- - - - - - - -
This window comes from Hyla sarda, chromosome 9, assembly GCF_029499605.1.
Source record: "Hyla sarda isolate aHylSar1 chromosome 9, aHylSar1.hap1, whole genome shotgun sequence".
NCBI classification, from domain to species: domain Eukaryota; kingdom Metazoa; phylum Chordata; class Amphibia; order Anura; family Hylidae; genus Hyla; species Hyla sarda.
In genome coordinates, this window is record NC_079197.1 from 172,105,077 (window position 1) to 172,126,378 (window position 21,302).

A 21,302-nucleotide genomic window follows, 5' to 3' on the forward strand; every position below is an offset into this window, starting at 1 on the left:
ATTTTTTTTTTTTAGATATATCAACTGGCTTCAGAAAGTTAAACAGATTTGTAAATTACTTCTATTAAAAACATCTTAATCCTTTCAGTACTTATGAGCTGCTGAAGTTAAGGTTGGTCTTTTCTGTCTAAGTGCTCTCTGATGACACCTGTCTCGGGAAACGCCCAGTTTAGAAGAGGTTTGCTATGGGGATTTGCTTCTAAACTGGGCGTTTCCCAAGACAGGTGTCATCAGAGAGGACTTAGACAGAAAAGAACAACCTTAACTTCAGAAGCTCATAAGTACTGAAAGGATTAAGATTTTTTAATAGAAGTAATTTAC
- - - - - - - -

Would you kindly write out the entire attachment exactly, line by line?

This window comes from Hyla sarda, chromosome 9, assembly GCF_029499605.1.
Source record: "Hyla sarda isolate aHylSar1 chromosome 9, aHylSar1.hap1, whole genome shotgun sequence".
NCBI classification, from domain to species: domain Eukaryota; kingdom Metazoa; phylum Chordata; class Amphibia; order Anura; family Hylidae; genus Hyla; species Hyla sarda.
In genome coordinates, this window is record NC_079197.1 from 172,105,077 (window position 1) to 172,126,378 (window position 21,302).

A 21,302-nucleotide genomic window follows, 5' to 3' on the forward strand; every position below is an offset into this window, starting at 1 on the left:
ATTTTTTTTTTTTAGATATATCAACTGGCTTCAGAAAGTTAAACAGATTTGTAAATTACTTCTATTAAAAACATCTTAATCCTTTCAGTACTTATGAGCTGCTGAAGTTAAGGTTGGTCTTTTCTGTCTAAGTGCTCTCTGATGACACCTGTCTCGGGAAACGCCCAGTTTAGAAGAGGTTTGCTATGGGGATTTGCTTCTAAACTGGGCGTTTCCCAAGACAGGTGTCATCAGAGAGGACTTAGACAGAAAAGAACAACCTTAACTTCAGAAGCTCATAAGTACTGAAAGGATTAAGATTTTTTAATAGAAGTAATTTAC